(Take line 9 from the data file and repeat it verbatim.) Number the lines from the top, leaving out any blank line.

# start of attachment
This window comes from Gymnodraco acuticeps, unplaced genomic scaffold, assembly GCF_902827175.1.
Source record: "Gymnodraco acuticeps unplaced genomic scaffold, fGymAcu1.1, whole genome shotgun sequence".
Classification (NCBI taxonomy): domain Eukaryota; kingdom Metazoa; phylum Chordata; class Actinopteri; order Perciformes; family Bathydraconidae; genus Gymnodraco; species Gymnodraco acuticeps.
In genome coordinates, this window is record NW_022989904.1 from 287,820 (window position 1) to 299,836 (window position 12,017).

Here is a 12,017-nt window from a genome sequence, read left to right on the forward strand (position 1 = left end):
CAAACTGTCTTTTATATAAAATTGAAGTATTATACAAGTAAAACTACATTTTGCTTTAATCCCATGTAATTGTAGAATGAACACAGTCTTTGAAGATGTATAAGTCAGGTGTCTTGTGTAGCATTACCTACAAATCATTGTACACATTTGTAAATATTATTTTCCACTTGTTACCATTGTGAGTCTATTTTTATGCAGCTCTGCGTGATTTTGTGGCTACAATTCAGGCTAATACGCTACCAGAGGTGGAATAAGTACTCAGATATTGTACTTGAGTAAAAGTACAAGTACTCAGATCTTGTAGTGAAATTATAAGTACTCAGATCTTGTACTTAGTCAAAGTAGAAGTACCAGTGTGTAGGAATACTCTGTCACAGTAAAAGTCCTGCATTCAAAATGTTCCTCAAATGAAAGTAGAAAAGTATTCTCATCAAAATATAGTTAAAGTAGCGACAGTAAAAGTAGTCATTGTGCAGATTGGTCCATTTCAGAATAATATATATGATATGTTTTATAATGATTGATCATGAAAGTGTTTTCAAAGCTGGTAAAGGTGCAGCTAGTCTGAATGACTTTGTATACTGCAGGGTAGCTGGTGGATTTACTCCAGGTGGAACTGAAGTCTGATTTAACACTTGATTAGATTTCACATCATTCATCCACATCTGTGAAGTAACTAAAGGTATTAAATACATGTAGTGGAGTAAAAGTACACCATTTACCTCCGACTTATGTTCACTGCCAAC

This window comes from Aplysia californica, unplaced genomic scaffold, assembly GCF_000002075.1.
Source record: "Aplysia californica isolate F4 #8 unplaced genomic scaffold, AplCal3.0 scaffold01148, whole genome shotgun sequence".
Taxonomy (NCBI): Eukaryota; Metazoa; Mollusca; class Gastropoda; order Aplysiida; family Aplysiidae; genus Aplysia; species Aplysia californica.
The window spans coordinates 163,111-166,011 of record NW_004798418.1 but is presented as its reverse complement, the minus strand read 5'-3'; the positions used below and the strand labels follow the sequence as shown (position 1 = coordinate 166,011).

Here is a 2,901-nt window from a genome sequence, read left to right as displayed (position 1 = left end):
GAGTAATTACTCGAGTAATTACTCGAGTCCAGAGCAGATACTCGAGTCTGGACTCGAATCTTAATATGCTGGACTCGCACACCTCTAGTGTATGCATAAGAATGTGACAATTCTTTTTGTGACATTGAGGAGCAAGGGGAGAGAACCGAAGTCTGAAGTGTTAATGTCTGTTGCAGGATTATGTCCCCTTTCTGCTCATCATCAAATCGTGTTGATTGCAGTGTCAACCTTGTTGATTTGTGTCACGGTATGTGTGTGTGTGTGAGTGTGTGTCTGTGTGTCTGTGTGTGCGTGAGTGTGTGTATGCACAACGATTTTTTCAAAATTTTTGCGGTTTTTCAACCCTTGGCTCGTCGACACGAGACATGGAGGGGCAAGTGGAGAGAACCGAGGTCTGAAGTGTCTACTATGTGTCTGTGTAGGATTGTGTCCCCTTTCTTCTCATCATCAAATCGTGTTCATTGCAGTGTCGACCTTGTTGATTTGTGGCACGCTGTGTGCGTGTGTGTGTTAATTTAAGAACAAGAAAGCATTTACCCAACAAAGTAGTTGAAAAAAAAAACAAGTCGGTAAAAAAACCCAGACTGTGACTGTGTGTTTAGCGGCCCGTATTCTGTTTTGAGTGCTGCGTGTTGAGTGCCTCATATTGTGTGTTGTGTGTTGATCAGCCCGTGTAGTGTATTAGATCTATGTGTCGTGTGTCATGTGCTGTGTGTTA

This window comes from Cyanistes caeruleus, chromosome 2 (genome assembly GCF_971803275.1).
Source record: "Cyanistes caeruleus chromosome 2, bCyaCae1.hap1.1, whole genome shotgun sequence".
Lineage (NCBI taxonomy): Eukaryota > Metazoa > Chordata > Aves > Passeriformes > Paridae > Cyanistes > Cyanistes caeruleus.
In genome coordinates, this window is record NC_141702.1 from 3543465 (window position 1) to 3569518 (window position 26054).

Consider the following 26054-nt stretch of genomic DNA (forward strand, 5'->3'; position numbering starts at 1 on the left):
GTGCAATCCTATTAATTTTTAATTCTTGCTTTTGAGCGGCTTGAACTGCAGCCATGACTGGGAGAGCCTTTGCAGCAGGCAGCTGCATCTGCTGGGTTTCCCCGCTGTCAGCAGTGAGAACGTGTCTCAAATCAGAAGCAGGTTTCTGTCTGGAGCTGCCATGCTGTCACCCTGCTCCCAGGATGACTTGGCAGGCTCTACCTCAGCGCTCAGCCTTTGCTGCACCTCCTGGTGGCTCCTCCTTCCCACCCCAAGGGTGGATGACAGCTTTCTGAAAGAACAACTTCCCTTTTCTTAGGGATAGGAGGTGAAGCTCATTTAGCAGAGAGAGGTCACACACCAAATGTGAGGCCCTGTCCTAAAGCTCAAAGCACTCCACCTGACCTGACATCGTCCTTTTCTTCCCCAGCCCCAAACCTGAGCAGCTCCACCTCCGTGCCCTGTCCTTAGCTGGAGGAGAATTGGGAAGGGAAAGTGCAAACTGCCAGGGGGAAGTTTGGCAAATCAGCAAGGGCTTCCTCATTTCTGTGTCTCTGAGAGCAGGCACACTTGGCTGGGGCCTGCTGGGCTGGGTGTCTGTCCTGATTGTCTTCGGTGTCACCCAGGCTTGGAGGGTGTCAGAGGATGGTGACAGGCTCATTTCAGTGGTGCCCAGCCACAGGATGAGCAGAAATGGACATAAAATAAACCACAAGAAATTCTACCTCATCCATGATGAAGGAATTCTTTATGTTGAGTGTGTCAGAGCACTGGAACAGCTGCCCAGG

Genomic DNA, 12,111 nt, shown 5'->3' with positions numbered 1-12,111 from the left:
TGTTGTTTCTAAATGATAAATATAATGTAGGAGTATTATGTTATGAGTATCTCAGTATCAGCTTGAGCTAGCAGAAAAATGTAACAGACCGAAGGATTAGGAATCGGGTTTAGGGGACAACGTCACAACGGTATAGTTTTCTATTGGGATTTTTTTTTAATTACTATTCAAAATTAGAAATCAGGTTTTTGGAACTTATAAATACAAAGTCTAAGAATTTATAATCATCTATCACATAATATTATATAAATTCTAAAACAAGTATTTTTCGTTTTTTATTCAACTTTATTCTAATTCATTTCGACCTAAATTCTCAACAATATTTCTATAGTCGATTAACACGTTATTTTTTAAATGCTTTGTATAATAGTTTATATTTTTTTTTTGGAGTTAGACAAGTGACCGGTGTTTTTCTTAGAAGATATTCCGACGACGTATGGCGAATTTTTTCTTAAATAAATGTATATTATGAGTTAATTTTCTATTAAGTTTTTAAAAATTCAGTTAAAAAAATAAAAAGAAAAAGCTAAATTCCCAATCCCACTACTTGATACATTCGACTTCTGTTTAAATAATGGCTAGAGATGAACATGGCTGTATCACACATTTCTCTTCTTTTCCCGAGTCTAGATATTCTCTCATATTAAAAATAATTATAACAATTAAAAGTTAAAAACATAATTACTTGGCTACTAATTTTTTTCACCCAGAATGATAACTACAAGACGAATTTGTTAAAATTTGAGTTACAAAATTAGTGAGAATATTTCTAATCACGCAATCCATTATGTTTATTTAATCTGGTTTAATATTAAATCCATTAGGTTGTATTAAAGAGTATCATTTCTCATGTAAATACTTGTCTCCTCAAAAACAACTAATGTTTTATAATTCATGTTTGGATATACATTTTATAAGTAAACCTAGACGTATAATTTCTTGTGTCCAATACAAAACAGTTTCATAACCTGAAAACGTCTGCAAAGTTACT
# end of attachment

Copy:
Taxonomy (NCBI): Eukaryota; Metazoa; Mollusca; class Gastropoda; order Aplysiida; family Aplysiidae; genus Aplysia; species Aplysia californica.